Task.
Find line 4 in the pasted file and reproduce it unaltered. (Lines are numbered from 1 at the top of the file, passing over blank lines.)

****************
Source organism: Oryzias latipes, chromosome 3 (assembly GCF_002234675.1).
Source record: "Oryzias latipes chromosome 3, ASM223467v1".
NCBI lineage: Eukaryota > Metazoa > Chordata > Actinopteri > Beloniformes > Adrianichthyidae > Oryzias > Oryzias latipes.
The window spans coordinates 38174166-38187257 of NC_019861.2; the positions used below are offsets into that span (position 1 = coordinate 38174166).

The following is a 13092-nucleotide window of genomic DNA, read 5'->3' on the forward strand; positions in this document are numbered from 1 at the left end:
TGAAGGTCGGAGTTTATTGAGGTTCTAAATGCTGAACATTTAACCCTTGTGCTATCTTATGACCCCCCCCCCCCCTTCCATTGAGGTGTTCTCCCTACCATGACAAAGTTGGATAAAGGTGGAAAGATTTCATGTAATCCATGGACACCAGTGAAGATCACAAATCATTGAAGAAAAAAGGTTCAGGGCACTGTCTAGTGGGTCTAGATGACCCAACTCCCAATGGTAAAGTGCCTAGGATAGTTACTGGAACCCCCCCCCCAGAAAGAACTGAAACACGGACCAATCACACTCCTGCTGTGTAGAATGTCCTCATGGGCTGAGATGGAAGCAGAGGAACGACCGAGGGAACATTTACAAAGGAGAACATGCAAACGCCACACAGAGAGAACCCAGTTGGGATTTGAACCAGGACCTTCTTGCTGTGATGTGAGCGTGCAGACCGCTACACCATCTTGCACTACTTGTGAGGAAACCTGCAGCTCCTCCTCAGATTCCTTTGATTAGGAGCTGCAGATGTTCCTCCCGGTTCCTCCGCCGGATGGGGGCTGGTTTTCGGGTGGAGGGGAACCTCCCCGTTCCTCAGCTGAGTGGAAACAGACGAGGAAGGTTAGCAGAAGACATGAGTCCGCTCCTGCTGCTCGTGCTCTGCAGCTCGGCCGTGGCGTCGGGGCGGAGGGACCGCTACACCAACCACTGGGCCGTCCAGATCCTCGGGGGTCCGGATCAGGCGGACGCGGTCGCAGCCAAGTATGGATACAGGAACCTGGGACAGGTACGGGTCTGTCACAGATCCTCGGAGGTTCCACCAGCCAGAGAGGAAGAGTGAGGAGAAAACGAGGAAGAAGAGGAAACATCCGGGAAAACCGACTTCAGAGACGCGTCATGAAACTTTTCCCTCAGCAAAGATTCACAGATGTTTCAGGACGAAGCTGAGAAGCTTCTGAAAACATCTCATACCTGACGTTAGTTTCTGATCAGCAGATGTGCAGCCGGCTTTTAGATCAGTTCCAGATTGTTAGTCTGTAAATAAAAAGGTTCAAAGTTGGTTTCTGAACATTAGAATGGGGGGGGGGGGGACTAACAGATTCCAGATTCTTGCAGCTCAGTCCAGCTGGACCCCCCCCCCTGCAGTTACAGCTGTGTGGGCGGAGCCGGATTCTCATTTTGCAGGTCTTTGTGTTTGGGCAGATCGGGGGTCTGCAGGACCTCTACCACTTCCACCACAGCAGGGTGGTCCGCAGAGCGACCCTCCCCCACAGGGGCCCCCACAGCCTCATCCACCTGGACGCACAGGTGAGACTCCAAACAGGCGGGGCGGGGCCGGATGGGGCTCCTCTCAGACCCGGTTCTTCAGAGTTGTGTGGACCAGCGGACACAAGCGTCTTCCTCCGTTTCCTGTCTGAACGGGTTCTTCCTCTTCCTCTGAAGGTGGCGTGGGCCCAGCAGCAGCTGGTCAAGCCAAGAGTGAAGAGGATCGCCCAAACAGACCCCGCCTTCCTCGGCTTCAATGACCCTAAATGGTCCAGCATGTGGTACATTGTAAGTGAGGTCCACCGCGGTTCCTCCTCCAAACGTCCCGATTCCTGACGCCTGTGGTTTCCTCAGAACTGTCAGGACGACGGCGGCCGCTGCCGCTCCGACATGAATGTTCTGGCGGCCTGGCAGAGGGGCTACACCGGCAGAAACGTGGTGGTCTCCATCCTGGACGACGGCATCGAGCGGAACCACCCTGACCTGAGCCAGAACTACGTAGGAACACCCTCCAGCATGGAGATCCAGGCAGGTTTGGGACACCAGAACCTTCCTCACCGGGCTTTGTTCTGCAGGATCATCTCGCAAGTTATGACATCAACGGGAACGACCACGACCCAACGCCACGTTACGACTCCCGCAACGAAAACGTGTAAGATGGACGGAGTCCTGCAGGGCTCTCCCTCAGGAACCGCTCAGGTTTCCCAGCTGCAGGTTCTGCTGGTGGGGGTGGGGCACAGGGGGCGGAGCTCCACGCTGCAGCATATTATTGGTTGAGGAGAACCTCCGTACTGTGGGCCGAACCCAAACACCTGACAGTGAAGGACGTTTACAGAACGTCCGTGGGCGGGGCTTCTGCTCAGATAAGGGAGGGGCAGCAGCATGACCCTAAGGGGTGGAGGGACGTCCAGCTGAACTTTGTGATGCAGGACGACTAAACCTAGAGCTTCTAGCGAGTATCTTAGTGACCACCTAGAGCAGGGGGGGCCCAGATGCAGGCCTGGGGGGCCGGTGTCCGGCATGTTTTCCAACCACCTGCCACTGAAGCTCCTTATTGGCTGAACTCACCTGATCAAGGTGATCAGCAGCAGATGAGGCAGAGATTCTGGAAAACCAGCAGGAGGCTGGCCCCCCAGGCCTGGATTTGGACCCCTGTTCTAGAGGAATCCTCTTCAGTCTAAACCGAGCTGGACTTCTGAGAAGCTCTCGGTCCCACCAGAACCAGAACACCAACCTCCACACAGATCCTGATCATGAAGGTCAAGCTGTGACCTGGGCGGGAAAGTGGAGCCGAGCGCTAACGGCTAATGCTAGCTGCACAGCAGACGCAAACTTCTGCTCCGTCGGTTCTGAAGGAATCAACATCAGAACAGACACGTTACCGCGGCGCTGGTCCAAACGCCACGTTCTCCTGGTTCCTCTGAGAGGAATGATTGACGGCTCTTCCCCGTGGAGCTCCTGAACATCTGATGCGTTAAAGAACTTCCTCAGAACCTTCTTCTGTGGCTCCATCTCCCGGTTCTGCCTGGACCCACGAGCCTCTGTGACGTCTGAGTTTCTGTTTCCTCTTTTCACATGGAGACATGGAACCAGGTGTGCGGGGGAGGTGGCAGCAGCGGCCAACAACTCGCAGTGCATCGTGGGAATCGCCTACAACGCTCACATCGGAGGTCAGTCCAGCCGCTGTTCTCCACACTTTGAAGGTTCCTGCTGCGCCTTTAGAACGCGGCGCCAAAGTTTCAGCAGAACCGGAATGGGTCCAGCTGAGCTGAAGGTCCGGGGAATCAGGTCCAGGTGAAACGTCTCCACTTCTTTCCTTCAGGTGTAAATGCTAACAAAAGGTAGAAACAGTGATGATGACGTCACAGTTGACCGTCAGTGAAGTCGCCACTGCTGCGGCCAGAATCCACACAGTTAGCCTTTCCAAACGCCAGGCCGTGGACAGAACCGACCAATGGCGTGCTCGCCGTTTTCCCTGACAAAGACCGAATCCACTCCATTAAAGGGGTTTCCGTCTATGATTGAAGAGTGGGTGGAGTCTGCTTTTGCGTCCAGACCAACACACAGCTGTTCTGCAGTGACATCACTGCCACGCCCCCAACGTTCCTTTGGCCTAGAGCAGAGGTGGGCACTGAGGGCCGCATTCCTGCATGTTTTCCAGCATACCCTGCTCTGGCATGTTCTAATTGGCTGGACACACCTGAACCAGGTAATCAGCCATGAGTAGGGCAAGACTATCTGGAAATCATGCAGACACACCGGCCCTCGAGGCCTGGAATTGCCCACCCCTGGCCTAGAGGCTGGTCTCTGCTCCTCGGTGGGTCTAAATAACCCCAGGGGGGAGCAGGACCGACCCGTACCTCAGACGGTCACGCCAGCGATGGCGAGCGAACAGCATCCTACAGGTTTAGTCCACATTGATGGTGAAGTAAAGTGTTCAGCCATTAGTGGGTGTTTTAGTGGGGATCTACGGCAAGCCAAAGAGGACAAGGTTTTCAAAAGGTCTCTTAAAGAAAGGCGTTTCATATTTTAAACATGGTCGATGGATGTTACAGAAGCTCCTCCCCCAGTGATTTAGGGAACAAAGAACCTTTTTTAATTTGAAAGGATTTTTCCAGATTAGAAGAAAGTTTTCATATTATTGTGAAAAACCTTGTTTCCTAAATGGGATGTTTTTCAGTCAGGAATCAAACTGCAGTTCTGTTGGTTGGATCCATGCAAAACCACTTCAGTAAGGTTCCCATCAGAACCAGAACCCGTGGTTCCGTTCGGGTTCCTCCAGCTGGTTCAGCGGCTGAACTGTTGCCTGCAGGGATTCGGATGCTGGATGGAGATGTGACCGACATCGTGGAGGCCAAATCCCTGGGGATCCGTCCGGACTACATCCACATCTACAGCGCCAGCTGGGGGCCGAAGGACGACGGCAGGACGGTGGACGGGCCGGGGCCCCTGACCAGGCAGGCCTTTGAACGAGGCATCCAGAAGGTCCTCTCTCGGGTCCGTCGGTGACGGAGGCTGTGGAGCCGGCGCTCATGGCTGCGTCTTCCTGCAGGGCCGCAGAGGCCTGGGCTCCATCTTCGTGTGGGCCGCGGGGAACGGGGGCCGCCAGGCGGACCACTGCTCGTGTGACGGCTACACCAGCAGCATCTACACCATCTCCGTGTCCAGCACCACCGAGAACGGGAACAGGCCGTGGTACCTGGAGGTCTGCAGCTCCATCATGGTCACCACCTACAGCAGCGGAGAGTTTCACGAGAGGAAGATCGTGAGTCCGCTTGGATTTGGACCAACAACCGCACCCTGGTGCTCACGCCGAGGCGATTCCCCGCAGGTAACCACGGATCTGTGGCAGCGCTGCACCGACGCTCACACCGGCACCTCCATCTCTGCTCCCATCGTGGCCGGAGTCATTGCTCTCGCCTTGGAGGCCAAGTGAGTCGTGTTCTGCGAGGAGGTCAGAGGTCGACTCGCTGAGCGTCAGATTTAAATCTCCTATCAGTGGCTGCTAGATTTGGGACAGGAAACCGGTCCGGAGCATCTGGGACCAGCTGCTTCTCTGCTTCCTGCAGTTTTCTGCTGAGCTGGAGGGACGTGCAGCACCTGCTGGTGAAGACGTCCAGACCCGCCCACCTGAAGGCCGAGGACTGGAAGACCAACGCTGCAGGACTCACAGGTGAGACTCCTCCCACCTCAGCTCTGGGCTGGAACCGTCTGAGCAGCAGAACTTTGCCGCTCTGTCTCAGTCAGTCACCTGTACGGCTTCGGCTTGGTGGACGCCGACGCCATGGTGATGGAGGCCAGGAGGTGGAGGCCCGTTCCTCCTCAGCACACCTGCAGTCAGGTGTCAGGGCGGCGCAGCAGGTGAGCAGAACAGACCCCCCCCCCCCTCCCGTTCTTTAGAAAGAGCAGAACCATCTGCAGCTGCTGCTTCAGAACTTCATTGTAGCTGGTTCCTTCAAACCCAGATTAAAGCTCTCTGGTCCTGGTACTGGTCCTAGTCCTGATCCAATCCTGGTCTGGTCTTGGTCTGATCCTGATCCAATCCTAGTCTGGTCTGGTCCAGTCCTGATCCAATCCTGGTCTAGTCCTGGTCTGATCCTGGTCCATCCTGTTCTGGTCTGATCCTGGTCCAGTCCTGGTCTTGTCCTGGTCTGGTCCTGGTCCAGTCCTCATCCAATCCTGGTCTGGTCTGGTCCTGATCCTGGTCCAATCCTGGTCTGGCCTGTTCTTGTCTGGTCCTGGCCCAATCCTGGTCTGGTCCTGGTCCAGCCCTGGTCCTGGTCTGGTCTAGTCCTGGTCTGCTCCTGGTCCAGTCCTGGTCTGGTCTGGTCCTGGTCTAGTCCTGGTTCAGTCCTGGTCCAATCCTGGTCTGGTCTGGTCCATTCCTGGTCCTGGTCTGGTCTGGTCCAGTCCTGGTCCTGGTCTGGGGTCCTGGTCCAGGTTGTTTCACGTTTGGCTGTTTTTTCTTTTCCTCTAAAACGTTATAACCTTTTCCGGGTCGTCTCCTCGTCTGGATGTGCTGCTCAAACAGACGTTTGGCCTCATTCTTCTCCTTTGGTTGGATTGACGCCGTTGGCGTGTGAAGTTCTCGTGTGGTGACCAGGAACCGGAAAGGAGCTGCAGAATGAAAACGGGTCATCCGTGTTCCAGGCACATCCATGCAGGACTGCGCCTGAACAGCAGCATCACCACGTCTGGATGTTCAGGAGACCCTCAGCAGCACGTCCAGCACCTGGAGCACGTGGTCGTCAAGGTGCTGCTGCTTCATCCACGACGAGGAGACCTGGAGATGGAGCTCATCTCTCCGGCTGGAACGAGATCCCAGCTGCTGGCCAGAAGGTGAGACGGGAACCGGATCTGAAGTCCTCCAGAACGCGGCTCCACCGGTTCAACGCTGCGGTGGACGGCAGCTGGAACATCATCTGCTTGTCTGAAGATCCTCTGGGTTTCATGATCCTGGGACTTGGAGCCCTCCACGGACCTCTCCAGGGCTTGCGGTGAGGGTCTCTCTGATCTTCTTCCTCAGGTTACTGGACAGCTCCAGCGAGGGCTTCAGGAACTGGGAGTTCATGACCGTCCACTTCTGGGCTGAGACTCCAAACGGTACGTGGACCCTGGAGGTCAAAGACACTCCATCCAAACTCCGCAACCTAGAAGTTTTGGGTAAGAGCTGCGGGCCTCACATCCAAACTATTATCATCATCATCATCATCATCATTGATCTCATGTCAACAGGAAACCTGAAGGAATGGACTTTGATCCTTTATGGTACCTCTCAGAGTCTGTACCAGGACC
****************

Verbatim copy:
The window spans coordinates 38174166-38187257 of NC_019861.2; the positions used below are offsets into that span (position 1 = coordinate 38174166).